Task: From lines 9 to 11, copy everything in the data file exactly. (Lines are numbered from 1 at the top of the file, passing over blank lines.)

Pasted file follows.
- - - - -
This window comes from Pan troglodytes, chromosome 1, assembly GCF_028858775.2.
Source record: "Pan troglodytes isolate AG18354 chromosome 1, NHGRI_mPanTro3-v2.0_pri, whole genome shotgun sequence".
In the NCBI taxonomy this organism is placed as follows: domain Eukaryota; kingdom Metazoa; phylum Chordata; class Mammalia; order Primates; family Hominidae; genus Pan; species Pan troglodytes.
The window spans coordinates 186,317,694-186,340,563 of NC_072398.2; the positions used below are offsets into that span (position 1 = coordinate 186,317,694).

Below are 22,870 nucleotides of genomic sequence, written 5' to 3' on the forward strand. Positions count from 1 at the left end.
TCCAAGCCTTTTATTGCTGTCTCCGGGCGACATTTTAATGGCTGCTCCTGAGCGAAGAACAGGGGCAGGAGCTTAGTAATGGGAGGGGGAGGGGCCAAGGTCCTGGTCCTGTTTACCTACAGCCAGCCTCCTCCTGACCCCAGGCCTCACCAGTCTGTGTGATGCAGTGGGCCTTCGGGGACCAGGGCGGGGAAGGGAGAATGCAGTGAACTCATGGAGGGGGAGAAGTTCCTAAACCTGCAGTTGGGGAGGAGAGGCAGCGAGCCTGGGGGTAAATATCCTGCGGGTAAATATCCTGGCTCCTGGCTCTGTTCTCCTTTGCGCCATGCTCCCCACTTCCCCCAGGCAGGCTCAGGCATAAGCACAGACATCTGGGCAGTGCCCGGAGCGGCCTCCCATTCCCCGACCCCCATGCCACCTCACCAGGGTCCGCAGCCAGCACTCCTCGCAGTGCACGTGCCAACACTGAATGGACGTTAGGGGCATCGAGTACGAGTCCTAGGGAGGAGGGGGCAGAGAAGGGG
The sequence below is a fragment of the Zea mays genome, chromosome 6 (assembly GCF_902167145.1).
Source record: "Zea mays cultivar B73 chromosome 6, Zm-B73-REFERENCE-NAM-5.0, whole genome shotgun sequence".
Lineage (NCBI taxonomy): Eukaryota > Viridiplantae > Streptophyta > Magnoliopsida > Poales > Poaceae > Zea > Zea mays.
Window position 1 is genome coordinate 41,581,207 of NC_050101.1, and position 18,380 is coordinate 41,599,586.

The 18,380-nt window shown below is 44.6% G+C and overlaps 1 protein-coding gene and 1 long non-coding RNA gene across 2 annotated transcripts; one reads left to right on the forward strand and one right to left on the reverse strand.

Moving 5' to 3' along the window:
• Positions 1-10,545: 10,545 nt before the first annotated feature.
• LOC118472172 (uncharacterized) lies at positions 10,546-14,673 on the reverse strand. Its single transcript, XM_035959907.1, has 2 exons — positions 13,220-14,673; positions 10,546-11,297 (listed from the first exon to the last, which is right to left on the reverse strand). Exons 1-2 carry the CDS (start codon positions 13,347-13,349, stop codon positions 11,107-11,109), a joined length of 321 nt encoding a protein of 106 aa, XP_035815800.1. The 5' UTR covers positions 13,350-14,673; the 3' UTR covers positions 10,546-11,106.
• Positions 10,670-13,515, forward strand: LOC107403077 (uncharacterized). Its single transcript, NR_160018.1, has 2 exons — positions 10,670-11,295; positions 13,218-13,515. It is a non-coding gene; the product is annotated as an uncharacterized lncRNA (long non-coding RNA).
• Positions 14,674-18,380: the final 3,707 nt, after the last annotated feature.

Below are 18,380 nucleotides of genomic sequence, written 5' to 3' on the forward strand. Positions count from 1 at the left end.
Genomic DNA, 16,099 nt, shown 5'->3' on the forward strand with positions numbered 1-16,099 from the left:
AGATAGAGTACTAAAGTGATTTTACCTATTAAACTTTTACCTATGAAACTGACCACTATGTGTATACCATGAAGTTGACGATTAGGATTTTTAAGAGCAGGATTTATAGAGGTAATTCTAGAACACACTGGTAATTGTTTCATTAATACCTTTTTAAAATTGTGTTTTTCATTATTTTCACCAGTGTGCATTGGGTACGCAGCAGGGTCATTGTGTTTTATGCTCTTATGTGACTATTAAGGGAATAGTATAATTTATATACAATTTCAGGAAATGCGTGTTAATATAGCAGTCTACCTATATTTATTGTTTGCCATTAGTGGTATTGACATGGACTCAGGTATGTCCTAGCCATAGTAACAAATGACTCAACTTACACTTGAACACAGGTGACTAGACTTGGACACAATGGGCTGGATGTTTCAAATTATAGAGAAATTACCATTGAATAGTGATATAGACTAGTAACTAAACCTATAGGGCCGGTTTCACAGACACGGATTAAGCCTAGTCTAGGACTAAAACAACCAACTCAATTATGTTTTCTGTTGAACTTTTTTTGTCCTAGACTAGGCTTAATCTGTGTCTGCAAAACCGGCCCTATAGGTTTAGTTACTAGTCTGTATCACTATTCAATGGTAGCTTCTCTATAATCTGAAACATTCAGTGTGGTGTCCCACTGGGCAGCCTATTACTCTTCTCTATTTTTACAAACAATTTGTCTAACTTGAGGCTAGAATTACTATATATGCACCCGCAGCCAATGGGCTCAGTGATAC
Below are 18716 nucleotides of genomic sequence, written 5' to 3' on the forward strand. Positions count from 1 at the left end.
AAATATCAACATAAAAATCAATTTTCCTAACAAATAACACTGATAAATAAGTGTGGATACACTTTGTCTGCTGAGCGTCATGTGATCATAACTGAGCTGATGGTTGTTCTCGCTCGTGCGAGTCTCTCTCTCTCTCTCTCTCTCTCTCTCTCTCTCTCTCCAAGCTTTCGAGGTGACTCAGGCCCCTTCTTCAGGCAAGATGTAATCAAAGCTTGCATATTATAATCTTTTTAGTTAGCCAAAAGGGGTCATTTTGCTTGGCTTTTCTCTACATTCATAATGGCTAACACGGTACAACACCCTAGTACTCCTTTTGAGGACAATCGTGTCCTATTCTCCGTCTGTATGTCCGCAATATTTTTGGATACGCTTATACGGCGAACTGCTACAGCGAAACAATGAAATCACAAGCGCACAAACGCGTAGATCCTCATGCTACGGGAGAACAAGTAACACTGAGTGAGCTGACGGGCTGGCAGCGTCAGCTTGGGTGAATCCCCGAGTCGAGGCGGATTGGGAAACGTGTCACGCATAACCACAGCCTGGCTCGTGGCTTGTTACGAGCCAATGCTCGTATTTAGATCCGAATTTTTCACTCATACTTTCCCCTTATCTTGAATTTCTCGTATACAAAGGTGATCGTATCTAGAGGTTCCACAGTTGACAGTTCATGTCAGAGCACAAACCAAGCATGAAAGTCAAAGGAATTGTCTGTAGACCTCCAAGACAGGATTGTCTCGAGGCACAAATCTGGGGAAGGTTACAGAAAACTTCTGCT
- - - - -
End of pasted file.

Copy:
Lineage (NCBI taxonomy): Eukaryota > Viridiplantae > Streptophyta > Magnoliopsida > Poales > Poaceae > Zea > Zea mays.
Window position 1 is genome coordinate 41,581,207 of NC_050101.1, and position 18,380 is coordinate 41,599,586.

The 18,380-nt window shown below is 44.6% G+C and overlaps 1 protein-coding gene and 1 long non-coding RNA gene across 2 annotated transcripts; one reads left to right on the forward strand and one right to left on the reverse strand.